[imgcontainer right] [img:508743196d74b.preview-620.jpeg] [source]Mason City Globe Gazette[/source] Life does go on, even in an election year. Bill Menner, USDA rural development state director in Iowa, led a rural-issues roundtable discussion Tuesday at the North Iowa Area Community College in Mason City. “We’re not chasing smokestacks anymore, but focusing on entrepreneurship,” he said, according to the Mason City Globe Gazette. [/imgcontainer]

InsideClimate News’ Elizabeth Douglass reports that within the oil industry “the hot topic these days is not the nation’s need to import Canadian oil—it’s the possibility of exporting crude oil produced in the United States.” 

“A paradigm shift happens when reality smacks you upside the head, and reality is now smacking us upside the head,” said Mark Mills, a senior fellow of the Manhattan Institute for Policy Research, a conservative, free-market think tank. “We’re about to have a gusher of oil.” Douglass writes:

The flood of crude has caused a wholesale reversal of thinking within the industry, triggering predictions across the political spectrum that the United States could become not only energy self-sufficient but also a major oil exporter whose output could rival Saudi Arabia’s.

Current U.S. oil output isn’t nearly enough to satisfy domestic needs, but some of the newly accessible oil reserves still haven’t been tapped. Already, the gush of home production has created an oversupply of light, sweet crude in the Midwest. Industry analysts expect rising production in Texas and North Dakota will create a similar surplus as early as next year in the Gulf Coast, where the nation’s largest refineries are based—and where ports provide a launching point for overseas exports.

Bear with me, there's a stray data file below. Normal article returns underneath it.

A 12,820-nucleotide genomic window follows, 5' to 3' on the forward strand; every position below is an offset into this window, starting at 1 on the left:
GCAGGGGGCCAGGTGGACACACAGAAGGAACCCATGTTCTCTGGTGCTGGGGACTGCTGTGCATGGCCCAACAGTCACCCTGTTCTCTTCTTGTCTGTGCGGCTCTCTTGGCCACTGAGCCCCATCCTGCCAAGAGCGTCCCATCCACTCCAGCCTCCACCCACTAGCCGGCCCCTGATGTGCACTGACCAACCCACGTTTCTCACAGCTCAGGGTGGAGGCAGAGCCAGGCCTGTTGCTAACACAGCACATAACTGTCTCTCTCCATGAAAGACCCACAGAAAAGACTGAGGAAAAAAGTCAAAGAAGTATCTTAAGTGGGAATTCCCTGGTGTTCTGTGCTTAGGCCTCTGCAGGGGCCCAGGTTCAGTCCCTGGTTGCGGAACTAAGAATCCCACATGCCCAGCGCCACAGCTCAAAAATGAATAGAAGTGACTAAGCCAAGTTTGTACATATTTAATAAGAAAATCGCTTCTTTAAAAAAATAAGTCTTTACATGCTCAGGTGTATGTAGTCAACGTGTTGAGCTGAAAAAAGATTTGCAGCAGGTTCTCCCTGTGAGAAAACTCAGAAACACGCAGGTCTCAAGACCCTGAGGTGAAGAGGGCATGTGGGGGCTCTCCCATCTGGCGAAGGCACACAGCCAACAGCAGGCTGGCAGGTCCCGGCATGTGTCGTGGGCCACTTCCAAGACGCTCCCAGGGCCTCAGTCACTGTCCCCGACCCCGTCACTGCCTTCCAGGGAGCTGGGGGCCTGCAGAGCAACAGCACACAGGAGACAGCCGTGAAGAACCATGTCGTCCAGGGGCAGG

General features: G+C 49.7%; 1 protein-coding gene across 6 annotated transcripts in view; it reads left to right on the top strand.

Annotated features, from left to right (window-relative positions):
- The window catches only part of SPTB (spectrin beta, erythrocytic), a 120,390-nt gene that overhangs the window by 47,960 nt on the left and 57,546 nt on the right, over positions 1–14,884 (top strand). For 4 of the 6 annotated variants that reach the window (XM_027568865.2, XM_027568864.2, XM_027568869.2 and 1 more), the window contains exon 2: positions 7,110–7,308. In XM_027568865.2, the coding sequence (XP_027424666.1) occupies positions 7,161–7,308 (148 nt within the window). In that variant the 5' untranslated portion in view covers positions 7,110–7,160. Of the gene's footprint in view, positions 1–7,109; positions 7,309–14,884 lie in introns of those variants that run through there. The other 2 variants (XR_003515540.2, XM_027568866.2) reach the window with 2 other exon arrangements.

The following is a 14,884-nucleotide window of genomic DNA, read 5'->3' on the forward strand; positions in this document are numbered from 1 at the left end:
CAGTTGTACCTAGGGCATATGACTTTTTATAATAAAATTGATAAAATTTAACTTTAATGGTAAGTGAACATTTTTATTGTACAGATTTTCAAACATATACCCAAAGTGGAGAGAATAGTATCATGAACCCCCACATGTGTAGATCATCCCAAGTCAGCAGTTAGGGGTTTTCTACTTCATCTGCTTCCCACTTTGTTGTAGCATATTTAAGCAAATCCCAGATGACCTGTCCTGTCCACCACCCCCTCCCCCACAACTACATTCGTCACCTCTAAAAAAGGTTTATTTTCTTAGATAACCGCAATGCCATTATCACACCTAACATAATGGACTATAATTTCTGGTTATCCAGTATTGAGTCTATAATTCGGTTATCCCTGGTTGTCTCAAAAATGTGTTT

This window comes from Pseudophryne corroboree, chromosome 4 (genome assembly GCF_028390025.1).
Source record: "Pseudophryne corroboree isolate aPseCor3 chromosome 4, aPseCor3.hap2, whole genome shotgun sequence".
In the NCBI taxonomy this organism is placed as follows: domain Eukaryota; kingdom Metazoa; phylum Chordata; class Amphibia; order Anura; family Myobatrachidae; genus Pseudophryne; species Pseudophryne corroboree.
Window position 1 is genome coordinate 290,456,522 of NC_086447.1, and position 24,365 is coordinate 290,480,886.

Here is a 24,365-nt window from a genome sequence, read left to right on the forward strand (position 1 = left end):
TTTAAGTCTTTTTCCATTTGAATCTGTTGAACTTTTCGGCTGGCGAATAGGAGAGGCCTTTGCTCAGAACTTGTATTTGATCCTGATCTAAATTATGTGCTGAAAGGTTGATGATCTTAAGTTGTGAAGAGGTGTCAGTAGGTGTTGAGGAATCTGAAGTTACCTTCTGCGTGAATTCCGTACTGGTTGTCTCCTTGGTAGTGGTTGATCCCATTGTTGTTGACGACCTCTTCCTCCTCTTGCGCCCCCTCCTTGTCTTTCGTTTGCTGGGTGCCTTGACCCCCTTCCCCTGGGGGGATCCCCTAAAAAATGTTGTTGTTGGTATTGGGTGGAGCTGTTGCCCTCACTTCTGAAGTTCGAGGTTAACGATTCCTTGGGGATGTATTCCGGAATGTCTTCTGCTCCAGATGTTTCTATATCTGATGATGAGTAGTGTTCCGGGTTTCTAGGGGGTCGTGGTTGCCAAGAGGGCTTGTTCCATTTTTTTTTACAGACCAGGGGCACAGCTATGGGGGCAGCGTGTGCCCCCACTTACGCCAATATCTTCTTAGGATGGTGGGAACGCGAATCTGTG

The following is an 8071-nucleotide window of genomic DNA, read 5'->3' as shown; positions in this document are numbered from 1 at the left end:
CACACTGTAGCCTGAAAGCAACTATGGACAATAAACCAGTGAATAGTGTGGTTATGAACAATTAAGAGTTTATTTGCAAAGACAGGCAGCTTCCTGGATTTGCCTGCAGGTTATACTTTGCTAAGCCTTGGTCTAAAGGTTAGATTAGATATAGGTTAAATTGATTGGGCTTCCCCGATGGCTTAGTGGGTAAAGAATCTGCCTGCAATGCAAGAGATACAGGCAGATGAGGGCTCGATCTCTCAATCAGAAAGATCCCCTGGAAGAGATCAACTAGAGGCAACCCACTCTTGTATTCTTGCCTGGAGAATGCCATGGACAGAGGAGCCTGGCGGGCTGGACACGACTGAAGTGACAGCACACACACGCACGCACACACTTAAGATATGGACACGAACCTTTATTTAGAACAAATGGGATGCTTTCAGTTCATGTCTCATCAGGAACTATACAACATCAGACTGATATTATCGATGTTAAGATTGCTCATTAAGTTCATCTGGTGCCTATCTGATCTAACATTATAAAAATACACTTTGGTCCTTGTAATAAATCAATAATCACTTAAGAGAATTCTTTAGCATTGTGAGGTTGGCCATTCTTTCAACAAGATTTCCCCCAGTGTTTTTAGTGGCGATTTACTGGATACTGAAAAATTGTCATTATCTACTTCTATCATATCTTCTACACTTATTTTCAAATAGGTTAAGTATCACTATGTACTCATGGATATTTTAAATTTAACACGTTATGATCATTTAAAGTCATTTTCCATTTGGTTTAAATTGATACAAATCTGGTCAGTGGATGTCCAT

Republicans in Kansas — Columnist Steve Kraske of the Kansas City Star reports that the GOP “dominance” in Kansas “reaches all-time high.” 

The latest evidence is that Republicans now have a 342,000 advantage in registered voters, an all time high. 

Glut of Biodiesel — The DesMoines Register reports that “so much biodiesel has been made and sold this year that the federal mandate for use of the biofuel has largely been met, resulting in a sudden loss of demand for the product and the shutdown of at least one Iowa biodiesel refinery.” 

Eat Chocolate, Win a Nobel Prize — An article in the New England Journal of Medicine finds that there is a “significant linear correlation between chocolate consumption per capita and the number of Nobel laureates per 10 million persons in a total of 23 countries.” 

Why’s that? Well, hypothetically, chocolate consumption could improve cognitive function. 

What Climate Change? — Among the issues not discussed in this year’s campaign — joining rural America and the collapse of the European economy — is climate change. John Broder writes in the New York Times: 

Even after a year of record-smashing temperatures, drought and Arctic ice melt, none of the moderators of the four general-election debates asked about climate change, nor did any of the candidates broach the topic.

Throughout the campaign, Mr. Obama and Mr. Romney have seemed most intent on trying to outdo each other as lovers of coal, oil and natural gas — the very fuels most responsible for rising levels of carbon dioxide in the atmosphere.

Farmers Support Conservation Funding — The National Farmers Union released a poll of 400 farmers in 13 farm states who had a minimum of $50,000 in annual sales. The NFU asked if farmers thought the level of federal conservation funding should be increased, decreased or stay about the same. 

Almost 9 out of ten farmers said funding for this program should remain the same or grow. The poll also found:

Farmers view conservation programs as critical to dealing with drought conditions.  

Nearly eight in ten farmers (79 percent) say that conservation programs are important to dealing with drought conditions, and the level of intensity is high—43 percent believe conservation programs are very helpful in dealing with drought conditions…Farmers across these thirteen heartland states view conversation programs as highly important, including in a time of drought, and they are strongly opposed to any plan to cut conservation in order to fund short-term drought relief. 

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